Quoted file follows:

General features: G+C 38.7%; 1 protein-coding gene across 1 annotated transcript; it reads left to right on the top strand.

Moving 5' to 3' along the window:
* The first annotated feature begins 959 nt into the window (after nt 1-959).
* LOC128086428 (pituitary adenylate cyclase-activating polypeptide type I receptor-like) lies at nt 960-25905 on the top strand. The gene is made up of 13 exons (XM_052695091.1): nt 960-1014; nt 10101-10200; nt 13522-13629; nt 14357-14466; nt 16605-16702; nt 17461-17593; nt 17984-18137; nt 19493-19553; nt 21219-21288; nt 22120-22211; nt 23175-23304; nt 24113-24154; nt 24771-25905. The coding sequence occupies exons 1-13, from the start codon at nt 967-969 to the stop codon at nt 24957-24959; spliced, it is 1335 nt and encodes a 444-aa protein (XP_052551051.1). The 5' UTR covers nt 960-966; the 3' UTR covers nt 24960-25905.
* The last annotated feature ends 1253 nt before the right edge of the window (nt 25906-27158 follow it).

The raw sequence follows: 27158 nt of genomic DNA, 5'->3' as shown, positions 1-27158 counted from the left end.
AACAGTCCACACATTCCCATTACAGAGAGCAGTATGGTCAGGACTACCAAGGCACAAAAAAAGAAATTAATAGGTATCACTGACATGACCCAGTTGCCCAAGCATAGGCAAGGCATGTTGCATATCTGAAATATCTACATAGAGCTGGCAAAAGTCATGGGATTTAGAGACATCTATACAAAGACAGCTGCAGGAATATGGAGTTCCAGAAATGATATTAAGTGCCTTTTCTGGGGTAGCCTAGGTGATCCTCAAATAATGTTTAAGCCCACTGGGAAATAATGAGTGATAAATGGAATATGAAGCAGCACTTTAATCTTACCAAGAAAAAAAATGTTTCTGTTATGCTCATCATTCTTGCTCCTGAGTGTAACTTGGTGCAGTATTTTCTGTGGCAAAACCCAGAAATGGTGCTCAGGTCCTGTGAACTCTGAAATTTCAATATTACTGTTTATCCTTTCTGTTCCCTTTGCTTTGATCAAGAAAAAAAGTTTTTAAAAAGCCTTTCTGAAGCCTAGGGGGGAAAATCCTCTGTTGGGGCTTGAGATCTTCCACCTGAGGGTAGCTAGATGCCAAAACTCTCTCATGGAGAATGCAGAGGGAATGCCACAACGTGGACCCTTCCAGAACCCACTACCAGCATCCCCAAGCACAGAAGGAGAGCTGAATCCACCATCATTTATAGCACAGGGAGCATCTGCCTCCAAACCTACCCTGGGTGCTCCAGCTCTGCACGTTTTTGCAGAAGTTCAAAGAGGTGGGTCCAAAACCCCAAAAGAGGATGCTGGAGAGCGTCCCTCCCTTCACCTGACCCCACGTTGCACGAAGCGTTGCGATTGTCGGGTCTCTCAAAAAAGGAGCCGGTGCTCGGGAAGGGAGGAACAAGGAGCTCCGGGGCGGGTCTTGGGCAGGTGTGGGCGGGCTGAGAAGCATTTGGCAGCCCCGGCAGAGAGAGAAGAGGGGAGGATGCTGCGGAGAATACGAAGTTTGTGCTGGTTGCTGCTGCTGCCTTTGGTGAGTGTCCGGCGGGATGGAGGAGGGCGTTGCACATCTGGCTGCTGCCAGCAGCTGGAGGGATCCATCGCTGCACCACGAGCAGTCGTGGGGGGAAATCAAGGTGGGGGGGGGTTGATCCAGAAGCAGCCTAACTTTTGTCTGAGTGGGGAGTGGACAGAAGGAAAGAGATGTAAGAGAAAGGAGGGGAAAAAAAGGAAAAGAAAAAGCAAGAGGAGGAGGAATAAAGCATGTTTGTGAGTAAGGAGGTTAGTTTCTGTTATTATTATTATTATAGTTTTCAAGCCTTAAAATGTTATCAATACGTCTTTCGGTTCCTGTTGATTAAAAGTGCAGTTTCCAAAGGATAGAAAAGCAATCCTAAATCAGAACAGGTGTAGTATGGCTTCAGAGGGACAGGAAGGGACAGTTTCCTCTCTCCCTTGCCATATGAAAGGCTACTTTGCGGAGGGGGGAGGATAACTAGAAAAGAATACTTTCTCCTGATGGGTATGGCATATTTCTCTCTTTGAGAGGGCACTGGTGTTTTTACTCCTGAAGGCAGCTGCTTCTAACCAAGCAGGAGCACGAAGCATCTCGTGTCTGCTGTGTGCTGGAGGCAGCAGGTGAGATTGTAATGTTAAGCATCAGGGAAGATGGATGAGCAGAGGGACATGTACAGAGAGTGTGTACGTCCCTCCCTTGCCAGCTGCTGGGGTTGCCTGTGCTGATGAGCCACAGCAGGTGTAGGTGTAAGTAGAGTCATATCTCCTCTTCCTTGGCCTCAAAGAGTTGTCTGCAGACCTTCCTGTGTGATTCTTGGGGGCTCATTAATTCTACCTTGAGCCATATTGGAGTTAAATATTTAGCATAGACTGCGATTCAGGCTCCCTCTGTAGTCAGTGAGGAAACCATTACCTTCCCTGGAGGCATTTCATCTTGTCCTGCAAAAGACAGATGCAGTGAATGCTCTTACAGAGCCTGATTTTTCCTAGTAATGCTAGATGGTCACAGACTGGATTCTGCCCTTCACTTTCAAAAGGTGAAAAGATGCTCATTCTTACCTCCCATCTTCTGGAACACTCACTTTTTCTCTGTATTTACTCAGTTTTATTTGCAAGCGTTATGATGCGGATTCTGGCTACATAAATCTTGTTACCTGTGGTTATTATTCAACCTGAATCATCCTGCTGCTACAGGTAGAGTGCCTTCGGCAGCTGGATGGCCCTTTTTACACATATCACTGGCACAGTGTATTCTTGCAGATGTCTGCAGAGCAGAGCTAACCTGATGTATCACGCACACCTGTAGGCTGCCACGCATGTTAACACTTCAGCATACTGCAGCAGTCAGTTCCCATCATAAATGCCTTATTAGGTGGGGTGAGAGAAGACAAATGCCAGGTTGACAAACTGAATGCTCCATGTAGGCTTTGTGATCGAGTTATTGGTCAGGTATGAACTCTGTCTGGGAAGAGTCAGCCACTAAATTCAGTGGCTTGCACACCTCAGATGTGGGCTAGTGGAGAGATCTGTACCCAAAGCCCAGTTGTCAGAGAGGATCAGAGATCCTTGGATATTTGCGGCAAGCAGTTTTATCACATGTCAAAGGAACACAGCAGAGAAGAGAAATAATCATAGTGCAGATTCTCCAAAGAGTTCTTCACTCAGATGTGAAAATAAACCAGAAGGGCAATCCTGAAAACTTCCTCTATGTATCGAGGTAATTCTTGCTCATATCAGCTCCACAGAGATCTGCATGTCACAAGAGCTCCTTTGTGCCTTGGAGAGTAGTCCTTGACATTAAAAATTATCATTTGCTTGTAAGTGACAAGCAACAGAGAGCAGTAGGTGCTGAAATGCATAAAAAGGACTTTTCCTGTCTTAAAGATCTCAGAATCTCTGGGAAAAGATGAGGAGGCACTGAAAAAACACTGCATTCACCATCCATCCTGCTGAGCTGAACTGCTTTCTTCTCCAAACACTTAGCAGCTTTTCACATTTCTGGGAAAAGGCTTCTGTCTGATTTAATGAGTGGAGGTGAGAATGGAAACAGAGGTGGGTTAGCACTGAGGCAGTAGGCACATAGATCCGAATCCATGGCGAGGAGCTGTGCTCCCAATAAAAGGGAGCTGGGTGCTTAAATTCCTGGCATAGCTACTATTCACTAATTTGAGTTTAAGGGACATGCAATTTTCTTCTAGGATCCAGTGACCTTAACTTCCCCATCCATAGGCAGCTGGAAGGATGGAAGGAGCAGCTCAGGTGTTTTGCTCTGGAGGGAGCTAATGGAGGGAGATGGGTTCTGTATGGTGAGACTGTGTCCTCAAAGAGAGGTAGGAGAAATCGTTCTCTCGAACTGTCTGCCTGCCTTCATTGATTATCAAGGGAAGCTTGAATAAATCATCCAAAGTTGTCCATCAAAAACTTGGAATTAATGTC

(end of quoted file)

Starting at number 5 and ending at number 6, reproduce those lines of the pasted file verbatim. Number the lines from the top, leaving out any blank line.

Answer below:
* The last annotated feature ends 1253 nt before the right edge of the window (nt 25906-27158 follow it).

The raw sequence follows: 27158 nt of genomic DNA, 5'->3' as shown, positions 1-27158 counted from the left end.